was exceedingly sorry that the hon. Member should have imagined that he meant in any way to justify the imputations upon him in the paragraph in question; he lamented also that the line of politics taken by the paper should have induced the hon. Member to think that he (Sir R. Peel) was on that account disposed to treat the matter lightly. The course he advised was, that which, he assured the hon. Member he would himself have taken. If he were disposed to take steps against those who cast calumnious imputations upon him, not a day would pass without some matter of the kind for the consideration of the House. At the same time, lie admitted that the motion of the hon. Member was consistent with order and precedent, and if the hon. Member felt that his character was concerned in pressing for the appearance of the party at the bar, the hon. Member was certainly entitled to that remedy. He had thought that the object of the hon. Member was to elicit testimony from those who had heard the debate that nothing had fallen from him warranting the imputation that he had confessed himself guilty of subornation of perjury. He (Sir R. Peel) had been present, and had listened to the speeches of the hon. Member for Finsbury and of the hon. Member on his right hand, but he had not heard a single word to countenance the charge of subornation of perjury. What more ample or complete vindication could be desired? This he had said before, and he had also said, that it was a material circumstance in ascertaining the animus of the libeller, to ascertain what was the report of the hon. Member's speech given in the same paper; the animus must partly depend upon the nature of the report, which might or might not have misled the party. When he spoke of confusion, he did not refer to the case of Hertford, but to a vague recollection of what the hon. Member had said regarding Pontefract, and he had since found it reported that he had told the House "that he had spent 4,000l. at Pontefract, and he had no hesitation in adding that he had spent it in gross bribery." So far from vindicating the charge of subornation of perjury, either at Nottingham or elsewhere, he would again repeat, that not a word had fallen from the hon. Member that could in the remotest manner justify the libel. Had the case been his own, he should think that any farther proceeding would not be requisite to vindicate his character. If, however, the hon. Member was of a different opinion, he was perfectly at liberty to take the course he proposed. He (Sir R. Peel) claimed no indulgence for the paper, on account of any line in politics it took, and was only giving advice he should himself be most ready to take. In a case of this kind, the really responsible person was the individual who had endited, not the party who had printed, the paragraph, and if the hon. Member felt disposed to press that the printer be called to the bar, he was entitled to do so, but he (Sir R. Peel) doubted whether anything would be gained by it. It seemed to him that the hon. Member's character was sufficiently vindicated, and that it was not necessary to call upon the House to interfere.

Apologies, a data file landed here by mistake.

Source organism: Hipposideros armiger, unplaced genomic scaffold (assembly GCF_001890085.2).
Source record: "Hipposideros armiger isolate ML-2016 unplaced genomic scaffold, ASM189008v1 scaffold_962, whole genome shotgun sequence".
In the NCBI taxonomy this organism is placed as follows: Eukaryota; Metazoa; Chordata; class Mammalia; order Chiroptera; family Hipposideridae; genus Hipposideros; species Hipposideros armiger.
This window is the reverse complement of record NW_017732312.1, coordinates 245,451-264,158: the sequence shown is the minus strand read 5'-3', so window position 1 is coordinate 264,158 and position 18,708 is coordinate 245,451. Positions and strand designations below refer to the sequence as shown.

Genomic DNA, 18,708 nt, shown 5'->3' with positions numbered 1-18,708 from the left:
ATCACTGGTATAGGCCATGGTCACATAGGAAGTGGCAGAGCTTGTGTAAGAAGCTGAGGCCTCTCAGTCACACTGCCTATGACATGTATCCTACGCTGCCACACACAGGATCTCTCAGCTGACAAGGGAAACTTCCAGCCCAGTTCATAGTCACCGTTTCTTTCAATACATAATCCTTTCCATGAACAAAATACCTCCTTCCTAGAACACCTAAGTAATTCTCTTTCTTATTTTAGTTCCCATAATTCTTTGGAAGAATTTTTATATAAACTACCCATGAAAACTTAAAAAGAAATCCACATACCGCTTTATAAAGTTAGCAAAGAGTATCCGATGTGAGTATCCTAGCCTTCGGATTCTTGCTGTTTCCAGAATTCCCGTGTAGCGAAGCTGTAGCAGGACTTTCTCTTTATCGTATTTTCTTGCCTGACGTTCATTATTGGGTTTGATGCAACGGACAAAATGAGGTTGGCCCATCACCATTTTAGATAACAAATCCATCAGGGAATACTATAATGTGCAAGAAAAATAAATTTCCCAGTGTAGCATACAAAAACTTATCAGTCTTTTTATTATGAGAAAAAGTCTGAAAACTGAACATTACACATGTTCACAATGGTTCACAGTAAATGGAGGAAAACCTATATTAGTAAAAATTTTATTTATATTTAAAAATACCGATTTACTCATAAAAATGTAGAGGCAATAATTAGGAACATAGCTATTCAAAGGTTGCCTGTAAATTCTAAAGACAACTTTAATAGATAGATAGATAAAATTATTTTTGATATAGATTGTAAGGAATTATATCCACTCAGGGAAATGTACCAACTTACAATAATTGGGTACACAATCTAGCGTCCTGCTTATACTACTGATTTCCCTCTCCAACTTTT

Mr. T. Duncombe

considered the explanation of the right hon. Baronet satisfactory, and as the noble Member for London concurred in the opinion, that no farther proceeding should be taken, he threw upon them the responsibility. The right hon. Baronet had now explicitly stated, that there was no justification for the libel in any thing that had been said on a former night, and upon that statement he was willing to withdraw his motion.

Motion withdrawn.